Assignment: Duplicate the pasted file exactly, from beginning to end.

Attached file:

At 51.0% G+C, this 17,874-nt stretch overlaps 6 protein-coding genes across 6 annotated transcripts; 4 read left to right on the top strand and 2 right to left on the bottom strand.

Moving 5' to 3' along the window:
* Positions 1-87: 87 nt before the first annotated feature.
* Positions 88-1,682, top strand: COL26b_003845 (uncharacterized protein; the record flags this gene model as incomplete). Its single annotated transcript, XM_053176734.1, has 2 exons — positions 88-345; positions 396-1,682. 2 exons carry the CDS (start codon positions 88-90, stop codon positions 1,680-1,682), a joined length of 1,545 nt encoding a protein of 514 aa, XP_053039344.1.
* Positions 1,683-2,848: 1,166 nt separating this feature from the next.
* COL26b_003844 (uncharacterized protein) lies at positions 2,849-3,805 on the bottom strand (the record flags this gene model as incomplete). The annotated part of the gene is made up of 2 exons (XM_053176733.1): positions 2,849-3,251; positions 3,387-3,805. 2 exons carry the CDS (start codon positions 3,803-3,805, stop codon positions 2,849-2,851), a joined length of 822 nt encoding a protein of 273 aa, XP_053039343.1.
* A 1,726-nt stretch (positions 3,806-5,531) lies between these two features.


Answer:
At 51.0% G+C, this 17,874-nt stretch overlaps 6 protein-coding genes across 6 annotated transcripts; 4 read left to right on the top strand and 2 right to left on the bottom strand.

Moving 5' to 3' along the window:
* Positions 1-87: 87 nt before the first annotated feature.
* Positions 88-1,682, top strand: COL26b_003845 (uncharacterized protein; the record flags this gene model as incomplete). Its single annotated transcript, XM_053176734.1, has 2 exons — positions 88-345; positions 396-1,682. 2 exons carry the CDS (start codon positions 88-90, stop codon positions 1,680-1,682), a joined length of 1,545 nt encoding a protein of 514 aa, XP_053039344.1.
* Positions 1,683-2,848: 1,166 nt separating this feature from the next.
* COL26b_003844 (uncharacterized protein) lies at positions 2,849-3,805 on the bottom strand (the record flags this gene model as incomplete). The annotated part of the gene is made up of 2 exons (XM_053176733.1): positions 2,849-3,251; positions 3,387-3,805. 2 exons carry the CDS (start codon positions 3,803-3,805, stop codon positions 2,849-2,851), a joined length of 822 nt encoding a protein of 273 aa, XP_053039343.1.
* A 1,726-nt stretch (positions 3,806-5,531) lies between these two features.